Hon. Pamela L. Smith-Steward is a judge for the Superior Court of Sacramento County in California.
After a brief stint practicing municipal law with Orrick, Herrington & Sutcliffe, Smith-Steward joined the state Department of Corrections as a staff counsel. Over a decade she worked her way up to the agency’s top legal position, chief counsel, where she oversaw lawsuits brought by both inmates and the public over prison issues. In 1999, Smith-Steward was hired by then-Attorney General Bill Lockyer at the Department of Justice, where she oversaw 500 lawyers in the civil law division as chief assistant attorney general. Three years later, Gov. Gray Davis tapped her for the Sacramento bench.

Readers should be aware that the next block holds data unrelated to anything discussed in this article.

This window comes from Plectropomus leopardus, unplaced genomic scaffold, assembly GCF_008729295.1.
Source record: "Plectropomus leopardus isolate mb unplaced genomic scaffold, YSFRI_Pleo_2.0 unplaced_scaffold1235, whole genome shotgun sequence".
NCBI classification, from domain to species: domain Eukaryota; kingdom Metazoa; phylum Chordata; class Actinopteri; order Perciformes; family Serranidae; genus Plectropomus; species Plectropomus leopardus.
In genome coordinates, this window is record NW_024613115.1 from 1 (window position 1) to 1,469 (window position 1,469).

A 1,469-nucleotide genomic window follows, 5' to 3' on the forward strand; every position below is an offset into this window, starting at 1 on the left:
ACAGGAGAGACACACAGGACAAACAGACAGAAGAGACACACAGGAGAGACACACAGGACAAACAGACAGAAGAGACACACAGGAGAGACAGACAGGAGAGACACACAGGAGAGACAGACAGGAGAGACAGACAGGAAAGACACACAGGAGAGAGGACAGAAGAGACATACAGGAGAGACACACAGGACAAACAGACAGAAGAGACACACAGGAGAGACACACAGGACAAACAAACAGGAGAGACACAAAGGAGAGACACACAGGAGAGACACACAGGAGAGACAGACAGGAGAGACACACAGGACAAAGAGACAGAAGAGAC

Per an interview in The Recorder (see link below), Judge Smith-Steward is known for her devotion to family, faith and ending the court day by 4:30 (“I’m pretty strict and everybody knows we end at 4:30”). One relevant anecdote from the same interview states that per Deputy District Attorney Allison Dunham, Hon. Smith-Steward as a calm, even-tempered judge with a well-known devotion to family, which includes three sons, as well as her faith. When presented with a case involving a man who broke into a house and molested an 11-year-old girl in her bedroom, Smith-Steward sentenced him to 30 years-to-life in state prison.
- J.D. from Harvard University (1985)
- B.S. from University of California
- Judge at Superior Court of Sacramento County in Sacramento, CA (from 2002)
- Chief assistant attorney general at Office of the Attorney General, State of California (1999 to 2002)
- Chief counsel at California State Department of Corrections (1995 to 1999)
- Staff Counsel at California State Department of Corrections (1989 to 1995)
- Associate (Municipal Law) at Orrick, Herrington & Sutcliffe